Taiwan probes illegal money transfer for Macau casinos
Taiwanese prosecutors are investigating a locally-based Hong Kong firm for allegedly carrying out huge money transfers for use in Macau casinos.
TAIPEI - Taiwanese prosecutors said on Thursday they were investigating a locally-based Hong Kong firm for allegedly carrying out huge money transfers for use in Macau casinos, circumventing strict forex rules.
The company, which opened in Taiwan in 2009, allegedly accepted deposits by Taiwanese gamblers allowing them to withdraw the money once they were in Macau, said the Taipei district prosecutors' office.
Prosecutors, who declined to identify the firm, said they suspected it was behind a total of $179 million in illegal transactions.
The head of the company was questioned on Wednesday on suspicion of violating Taiwanese law which stipulates only banks are allowed to handle domestic and international money transfers, it said in a statement.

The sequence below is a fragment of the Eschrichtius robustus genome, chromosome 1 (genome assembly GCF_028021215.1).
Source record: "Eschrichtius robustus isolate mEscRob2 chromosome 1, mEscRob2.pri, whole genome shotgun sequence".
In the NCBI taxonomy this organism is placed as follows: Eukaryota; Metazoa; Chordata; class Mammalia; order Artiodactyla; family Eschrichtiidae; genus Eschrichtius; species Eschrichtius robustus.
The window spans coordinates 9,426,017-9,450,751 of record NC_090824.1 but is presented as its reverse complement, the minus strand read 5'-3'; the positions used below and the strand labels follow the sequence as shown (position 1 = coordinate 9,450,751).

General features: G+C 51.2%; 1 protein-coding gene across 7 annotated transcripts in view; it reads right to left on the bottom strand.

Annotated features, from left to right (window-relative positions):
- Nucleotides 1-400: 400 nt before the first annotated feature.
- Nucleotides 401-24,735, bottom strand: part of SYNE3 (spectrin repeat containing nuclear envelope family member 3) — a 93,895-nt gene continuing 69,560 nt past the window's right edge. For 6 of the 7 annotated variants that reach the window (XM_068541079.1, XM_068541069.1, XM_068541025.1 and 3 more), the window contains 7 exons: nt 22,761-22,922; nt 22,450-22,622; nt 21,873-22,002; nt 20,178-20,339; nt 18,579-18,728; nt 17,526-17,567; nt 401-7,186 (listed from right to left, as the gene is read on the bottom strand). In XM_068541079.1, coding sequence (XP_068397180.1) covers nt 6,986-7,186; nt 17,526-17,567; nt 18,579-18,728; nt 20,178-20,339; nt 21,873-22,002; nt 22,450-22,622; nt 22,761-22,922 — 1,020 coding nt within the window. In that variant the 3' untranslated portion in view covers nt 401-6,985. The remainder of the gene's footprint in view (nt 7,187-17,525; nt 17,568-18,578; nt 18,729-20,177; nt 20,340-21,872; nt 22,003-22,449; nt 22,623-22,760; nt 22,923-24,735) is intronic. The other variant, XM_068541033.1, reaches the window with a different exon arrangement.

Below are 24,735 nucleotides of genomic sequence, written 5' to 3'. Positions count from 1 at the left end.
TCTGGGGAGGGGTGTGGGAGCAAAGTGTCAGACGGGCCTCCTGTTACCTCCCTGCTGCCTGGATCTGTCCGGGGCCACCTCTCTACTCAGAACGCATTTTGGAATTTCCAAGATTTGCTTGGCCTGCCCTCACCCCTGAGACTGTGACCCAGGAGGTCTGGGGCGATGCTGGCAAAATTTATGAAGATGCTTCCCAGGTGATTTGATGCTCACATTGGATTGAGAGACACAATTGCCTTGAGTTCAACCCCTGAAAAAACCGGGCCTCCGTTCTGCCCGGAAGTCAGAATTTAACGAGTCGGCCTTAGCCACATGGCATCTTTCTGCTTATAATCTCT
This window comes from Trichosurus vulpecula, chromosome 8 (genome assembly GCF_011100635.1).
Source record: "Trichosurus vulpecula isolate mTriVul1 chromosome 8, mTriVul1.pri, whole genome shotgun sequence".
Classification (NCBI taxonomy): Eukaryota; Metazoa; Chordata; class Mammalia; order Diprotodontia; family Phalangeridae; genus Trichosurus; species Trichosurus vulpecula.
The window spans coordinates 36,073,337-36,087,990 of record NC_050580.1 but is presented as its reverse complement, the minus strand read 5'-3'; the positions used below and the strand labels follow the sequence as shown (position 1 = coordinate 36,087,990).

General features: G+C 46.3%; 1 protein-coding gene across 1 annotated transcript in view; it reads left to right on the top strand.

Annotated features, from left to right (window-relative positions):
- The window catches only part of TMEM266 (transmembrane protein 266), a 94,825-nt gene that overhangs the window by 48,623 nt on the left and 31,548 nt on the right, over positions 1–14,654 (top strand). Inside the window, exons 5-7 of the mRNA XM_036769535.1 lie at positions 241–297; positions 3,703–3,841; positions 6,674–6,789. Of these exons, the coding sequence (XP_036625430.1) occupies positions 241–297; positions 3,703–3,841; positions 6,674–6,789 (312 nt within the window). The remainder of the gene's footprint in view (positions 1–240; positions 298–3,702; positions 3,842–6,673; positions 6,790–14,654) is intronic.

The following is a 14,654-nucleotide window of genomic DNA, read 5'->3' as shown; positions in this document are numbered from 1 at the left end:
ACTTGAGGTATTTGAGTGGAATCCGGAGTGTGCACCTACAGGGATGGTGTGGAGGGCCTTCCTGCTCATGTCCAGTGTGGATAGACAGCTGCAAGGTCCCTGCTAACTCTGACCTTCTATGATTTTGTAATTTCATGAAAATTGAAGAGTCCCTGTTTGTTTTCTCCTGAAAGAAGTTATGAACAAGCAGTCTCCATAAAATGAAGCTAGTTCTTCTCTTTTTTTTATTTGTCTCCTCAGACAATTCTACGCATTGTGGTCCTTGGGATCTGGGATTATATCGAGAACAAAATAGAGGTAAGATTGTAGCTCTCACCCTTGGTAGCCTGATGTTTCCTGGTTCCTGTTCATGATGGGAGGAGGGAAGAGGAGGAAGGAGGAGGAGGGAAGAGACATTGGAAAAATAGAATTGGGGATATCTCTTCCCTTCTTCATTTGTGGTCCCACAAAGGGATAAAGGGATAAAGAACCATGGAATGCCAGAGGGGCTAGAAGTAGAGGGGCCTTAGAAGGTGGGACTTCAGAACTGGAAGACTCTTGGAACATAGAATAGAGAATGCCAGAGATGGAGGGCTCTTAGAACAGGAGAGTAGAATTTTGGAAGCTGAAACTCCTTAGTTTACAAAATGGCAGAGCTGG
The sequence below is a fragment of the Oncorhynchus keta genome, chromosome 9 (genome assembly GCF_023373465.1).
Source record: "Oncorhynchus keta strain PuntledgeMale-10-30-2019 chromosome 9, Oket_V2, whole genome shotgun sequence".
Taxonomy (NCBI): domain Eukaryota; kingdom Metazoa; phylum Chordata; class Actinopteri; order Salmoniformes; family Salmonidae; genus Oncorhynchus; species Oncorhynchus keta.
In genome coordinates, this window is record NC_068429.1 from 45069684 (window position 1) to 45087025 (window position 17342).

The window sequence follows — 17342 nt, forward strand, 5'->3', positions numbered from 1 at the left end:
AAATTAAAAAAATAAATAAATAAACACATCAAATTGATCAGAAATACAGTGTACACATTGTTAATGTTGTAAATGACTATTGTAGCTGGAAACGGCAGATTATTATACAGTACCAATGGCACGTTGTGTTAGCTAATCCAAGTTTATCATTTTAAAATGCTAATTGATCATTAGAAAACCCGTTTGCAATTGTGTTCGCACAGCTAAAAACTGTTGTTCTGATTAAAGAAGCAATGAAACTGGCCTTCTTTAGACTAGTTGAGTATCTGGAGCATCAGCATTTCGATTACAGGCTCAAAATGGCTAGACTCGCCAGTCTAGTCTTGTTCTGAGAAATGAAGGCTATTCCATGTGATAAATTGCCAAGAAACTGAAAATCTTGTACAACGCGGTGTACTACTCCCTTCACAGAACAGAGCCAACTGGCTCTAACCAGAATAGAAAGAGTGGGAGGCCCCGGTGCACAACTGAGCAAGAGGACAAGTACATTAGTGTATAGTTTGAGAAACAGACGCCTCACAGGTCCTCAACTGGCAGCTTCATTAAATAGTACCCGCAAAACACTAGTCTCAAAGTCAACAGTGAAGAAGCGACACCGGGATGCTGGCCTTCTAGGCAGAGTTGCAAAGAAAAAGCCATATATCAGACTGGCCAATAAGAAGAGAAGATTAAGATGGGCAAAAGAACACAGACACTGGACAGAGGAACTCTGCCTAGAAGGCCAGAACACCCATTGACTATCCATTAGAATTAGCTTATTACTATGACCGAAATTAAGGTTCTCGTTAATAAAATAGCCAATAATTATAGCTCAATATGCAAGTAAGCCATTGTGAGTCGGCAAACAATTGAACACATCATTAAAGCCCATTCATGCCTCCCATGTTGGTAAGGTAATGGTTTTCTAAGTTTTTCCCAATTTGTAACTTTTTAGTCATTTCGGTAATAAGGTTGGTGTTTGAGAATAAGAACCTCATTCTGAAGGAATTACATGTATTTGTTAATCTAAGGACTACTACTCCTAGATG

Taiwanese media said the services are popular among some gamblers due to Taiwanese laws restricting the amount of cash travellers can take with them abroad to $10,000 per person.
The company reportedly also offered cash advances to entertainers, elected officials, business tycoons and leading gangsters to help promote business for the Macau casinos.
As there currently is no legal casino in Taiwan, many of the island's gamblers have turned to Macau, which is little more than an hour away by airplane.
The offshore Taiwanese island of Matsu last year passed a referendum to open the first legal casino in Taiwan, although it is still pending a separate law by the parliament on regulating gambling establishments.